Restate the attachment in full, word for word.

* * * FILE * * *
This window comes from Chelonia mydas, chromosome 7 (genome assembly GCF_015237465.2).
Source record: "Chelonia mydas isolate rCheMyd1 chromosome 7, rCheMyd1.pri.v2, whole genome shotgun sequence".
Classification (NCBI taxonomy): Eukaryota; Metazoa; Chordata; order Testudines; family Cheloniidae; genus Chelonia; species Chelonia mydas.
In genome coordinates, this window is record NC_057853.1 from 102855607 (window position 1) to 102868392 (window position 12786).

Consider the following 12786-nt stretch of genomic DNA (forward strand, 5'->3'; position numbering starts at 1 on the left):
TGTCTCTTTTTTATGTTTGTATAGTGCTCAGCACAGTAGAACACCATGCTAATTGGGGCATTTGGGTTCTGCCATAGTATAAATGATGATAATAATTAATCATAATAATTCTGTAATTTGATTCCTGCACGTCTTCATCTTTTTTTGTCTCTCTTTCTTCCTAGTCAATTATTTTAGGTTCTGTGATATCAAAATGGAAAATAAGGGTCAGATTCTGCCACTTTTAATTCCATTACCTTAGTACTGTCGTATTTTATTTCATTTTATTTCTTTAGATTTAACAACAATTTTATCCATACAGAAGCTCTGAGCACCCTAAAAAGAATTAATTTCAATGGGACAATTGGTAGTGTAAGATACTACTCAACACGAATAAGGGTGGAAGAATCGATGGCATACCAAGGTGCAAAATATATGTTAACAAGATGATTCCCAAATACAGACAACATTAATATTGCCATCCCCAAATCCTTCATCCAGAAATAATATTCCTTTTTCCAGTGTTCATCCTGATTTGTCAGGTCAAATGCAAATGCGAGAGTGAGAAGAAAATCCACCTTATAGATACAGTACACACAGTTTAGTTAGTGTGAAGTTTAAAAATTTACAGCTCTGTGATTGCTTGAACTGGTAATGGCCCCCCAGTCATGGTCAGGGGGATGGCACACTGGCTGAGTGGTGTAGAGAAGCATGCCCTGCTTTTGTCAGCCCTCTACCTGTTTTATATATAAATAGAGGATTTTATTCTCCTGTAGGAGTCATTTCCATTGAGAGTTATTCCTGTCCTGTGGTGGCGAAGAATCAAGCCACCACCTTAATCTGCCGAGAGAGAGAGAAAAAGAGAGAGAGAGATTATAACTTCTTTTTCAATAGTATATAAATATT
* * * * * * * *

This window comes from Chelonia mydas, chromosome 7 (genome assembly GCF_015237465.2).
Source record: "Chelonia mydas isolate rCheMyd1 chromosome 7, rCheMyd1.pri.v2, whole genome shotgun sequence".
Classification (NCBI taxonomy): Eukaryota; Metazoa; Chordata; order Testudines; family Cheloniidae; genus Chelonia; species Chelonia mydas.
In genome coordinates, this window is record NC_057853.1 from 102855607 (window position 1) to 102868392 (window position 12786).

Consider the following 12786-nt stretch of genomic DNA (forward strand, 5'->3'; position numbering starts at 1 on the left):
TGTCTCTTTTTTATGTTTGTATAGTGCTCAGCACAGTAGAACACCATGCTAATTGGGGCATTTGGGTTCTGCCATAGTATAAATGATGATAATAATTAATCATAATAATTCTGTAATTTGATTCCTGCACGTCTTCATCTTTTTTTGTCTCTCTTTCTTCCTAGTCAATTATTTTAGGTTCTGTGATATCAAAATGGAAAATAAGGGTCAGATTCTGCCACTTTTAATTCCATTACCTTAGTACTGTCGTATTTTATTTCATTTTATTTCTTTAGATTTAACAACAATTTTATCCATACAGAAGCTCTGAGCACCCTAAAAAGAATTAATTTCAATGGGACAATTGGTAGTGTAAGATACTACTCAACACGAATAAGGGTGGAAGAATCGATGGCATACCAAGGTGCAAAATATATGTTAACAAGATGATTCCCAAATACAGACAACATTAATATTGCCATCCCCAAATCCTTCATCCAGAAATAATATTCCTTTTTCCAGTGTTCATCCTGATTTGTCAGGTCAAATGCAAATGCGAGAGTGAGAAGAAAATCCACCTTATAGATACAGTACACACAGTTTAGTTAGTGTGAAGTTTAAAAATTTACAGCTCTGTGATTGCTTGAACTGGTAATGGCCCCCCAGTCATGGTCAGGGGGATGGCACACTGGCTGAGTGGTGTAGAGAAGCATGCCCTGCTTTTGTCAGCCCTCTACCTGTTTTATATATAAATAGAGGATTTTATTCTCCTGTAGGAGTCATTTCCATTGAGAGTTATTCCTGTCCTGTGGTGGCGAAGAATCAAGCCACCACCTTAATCTGCCGAGAGAGAGAGAAAAAGAGAGAGAGAGATTATAACTTCTTTTTCAATAGTATATAAATATT